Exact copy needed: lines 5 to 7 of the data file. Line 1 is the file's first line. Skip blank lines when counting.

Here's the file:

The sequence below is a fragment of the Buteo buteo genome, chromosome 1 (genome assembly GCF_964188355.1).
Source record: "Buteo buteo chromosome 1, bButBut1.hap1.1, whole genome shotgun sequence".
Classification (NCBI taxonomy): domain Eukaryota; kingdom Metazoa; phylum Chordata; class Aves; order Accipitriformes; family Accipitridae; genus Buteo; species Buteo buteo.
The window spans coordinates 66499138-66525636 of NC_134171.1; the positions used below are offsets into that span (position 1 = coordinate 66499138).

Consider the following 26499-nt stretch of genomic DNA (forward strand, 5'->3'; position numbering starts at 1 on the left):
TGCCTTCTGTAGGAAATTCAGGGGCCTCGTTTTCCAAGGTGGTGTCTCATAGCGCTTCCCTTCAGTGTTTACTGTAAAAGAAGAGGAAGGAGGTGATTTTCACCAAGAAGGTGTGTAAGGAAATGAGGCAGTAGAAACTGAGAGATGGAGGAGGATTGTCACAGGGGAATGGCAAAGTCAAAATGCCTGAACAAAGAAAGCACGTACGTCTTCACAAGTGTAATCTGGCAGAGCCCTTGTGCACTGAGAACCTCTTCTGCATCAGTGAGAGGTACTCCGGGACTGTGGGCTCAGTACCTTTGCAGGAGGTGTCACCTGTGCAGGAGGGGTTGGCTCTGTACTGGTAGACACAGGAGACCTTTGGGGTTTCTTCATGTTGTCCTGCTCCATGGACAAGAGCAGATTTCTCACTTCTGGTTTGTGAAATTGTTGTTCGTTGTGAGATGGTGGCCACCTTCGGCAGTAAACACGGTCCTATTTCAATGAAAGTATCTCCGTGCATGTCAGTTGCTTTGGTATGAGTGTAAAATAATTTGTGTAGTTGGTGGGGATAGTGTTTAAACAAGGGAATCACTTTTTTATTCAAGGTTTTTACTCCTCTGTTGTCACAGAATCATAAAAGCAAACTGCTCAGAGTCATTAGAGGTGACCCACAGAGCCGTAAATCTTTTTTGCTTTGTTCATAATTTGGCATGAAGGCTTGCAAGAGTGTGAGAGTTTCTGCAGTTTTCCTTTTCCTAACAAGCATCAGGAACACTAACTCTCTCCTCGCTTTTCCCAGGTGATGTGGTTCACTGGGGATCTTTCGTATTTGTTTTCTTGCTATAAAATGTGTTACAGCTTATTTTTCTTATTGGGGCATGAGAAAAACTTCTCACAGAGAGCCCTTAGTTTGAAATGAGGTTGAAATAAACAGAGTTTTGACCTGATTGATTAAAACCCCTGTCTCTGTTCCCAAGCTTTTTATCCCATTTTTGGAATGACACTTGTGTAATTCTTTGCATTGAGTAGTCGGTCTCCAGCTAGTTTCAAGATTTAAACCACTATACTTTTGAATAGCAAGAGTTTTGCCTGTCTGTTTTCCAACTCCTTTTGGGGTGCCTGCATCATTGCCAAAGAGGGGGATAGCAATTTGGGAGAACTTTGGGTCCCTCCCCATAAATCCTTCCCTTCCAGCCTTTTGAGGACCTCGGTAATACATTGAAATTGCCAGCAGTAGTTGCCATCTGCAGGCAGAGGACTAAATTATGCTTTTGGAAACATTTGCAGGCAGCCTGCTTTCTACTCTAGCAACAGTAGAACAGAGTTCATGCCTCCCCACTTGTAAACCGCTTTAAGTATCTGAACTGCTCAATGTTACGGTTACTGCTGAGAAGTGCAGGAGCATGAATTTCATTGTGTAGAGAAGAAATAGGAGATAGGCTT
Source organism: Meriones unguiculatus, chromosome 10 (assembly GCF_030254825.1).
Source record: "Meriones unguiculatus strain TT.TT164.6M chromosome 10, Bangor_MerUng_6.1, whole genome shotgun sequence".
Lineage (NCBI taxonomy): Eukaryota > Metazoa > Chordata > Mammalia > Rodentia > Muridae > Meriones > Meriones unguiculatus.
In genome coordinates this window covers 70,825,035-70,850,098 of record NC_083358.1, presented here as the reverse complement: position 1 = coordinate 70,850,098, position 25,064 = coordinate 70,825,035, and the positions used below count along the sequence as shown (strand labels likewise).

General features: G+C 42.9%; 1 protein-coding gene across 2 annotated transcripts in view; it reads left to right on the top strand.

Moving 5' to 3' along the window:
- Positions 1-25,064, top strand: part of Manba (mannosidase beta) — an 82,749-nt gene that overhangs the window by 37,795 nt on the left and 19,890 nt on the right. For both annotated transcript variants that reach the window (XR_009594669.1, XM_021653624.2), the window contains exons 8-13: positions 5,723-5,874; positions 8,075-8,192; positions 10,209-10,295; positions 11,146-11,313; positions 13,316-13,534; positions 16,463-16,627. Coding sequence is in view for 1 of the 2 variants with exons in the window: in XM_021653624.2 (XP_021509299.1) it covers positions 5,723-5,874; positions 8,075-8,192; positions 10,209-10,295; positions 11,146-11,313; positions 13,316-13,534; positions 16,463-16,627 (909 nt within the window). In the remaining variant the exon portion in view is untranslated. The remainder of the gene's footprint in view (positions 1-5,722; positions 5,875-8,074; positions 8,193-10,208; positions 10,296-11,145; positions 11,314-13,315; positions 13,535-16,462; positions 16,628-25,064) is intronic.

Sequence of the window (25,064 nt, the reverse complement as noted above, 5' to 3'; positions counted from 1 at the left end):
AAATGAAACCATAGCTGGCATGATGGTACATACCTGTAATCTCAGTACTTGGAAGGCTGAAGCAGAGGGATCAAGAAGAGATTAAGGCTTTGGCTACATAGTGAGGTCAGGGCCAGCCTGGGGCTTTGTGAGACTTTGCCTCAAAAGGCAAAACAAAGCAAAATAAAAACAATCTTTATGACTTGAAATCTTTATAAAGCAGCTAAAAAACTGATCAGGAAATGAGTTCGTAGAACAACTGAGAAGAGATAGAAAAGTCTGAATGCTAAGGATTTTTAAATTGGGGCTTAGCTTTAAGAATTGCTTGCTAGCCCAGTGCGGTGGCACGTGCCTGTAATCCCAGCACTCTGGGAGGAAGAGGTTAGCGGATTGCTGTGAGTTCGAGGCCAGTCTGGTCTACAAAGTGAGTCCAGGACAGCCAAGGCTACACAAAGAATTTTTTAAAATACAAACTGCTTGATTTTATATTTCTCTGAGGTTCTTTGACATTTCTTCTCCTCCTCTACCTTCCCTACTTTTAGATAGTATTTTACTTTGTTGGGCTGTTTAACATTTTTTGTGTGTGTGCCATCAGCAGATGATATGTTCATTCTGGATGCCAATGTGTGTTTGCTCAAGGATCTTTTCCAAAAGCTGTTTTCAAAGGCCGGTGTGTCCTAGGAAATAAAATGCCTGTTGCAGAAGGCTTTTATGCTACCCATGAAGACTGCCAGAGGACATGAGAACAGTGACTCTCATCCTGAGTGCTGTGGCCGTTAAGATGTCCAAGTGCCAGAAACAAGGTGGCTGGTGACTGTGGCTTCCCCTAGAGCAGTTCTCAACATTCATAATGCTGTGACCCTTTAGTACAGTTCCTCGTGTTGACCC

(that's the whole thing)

Consider the following 26499-nt stretch of genomic DNA (forward strand, 5'->3'; position numbering starts at 1 on the left):
TGCCTTCTGTAGGAAATTCAGGGGCCTCGTTTTCCAAGGTGGTGTCTCATAGCGCTTCCCTTCAGTGTTTACTGTAAAAGAAGAGGAAGGAGGTGATTTTCACCAAGAAGGTGTGTAAGGAAATGAGGCAGTAGAAACTGAGAGATGGAGGAGGATTGTCACAGGGGAATGGCAAAGTCAAAATGCCTGAACAAAGAAAGCACGTACGTCTTCACAAGTGTAATCTGGCAGAGCCCTTGTGCACTGAGAACCTCTTCTGCATCAGTGAGAGGTACTCCGGGACTGTGGGCTCAGTACCTTTGCAGGAGGTGTCACCTGTGCAGGAGGGGTTGGCTCTGTACTGGTAGACACAGGAGACCTTTGGGGTTTCTTCATGTTGTCCTGCTCCATGGACAAGAGCAGATTTCTCACTTCTGGTTTGTGAAATTGTTGTTCGTTGTGAGATGGTGGCCACCTTCGGCAGTAAACACGGTCCTATTTCAATGAAAGTATCTCCGTGCATGTCAGTTGCTTTGGTATGAGTGTAAAATAATTTGTGTAGTTGGTGGGGATAGTGTTTAAACAAGGGAATCACTTTTTTATTCAAGGTTTTTACTCCTCTGTTGTCACAGAATCATAAAAGCAAACTGCTCAGAGTCATTAGAGGTGACCCACAGAGCCGTAAATCTTTTTTGCTTTGTTCATAATTTGGCATGAAGGCTTGCAAGAGTGTGAGAGTTTCTGCAGTTTTCCTTTTCCTAACAAGCATCAGGAACACTAACTCTCTCCTCGCTTTTCCCAGGTGATGTGGTTCACTGGGGATCTTTCGTATTTGTTTTCTTGCTATAAAATGTGTTACAGCTTATTTTTCTTATTGGGGCATGAGAAAAACTTCTCACAGAGAGCCCTTAGTTTGAAATGAGGTTGAAATAAACAGAGTTTTGACCTGATTGATTAAAACCCCTGTCTCTGTTCCCAAGCTTTTTATCCCATTTTTGGAATGACACTTGTGTAATTCTTTGCATTGAGTAGTCGGTCTCCAGCTAGTTTCAAGATTTAAACCACTATACTTTTGAATAGCAAGAGTTTTGCCTGTCTGTTTTCCAACTCCTTTTGGGGTGCCTGCATCATTGCCAAAGAGGGGGATAGCAATTTGGGAGAACTTTGGGTCCCTCCCCATAAATCCTTCCCTTCCAGCCTTTTGAGGACCTCGGTAATACATTGAAATTGCCAGCAGTAGTTGCCATCTGCAGGCAGAGGACTAAATTATGCTTTTGGAAACATTTGCAGGCAGCCTGCTTTCTACTCTAGCAACAGTAGAACAGAGTTCATGCCTCCCCACTTGTAAACCGCTTTAAGTATCTGAACTGCTCAATGTTACGGTTACTGCTGAGAAGTGCAGGAGCATGAATTTCATTGTGTAGAGAAGAAATAGGAGATAGGCTT
Source organism: Meriones unguiculatus, chromosome 10 (assembly GCF_030254825.1).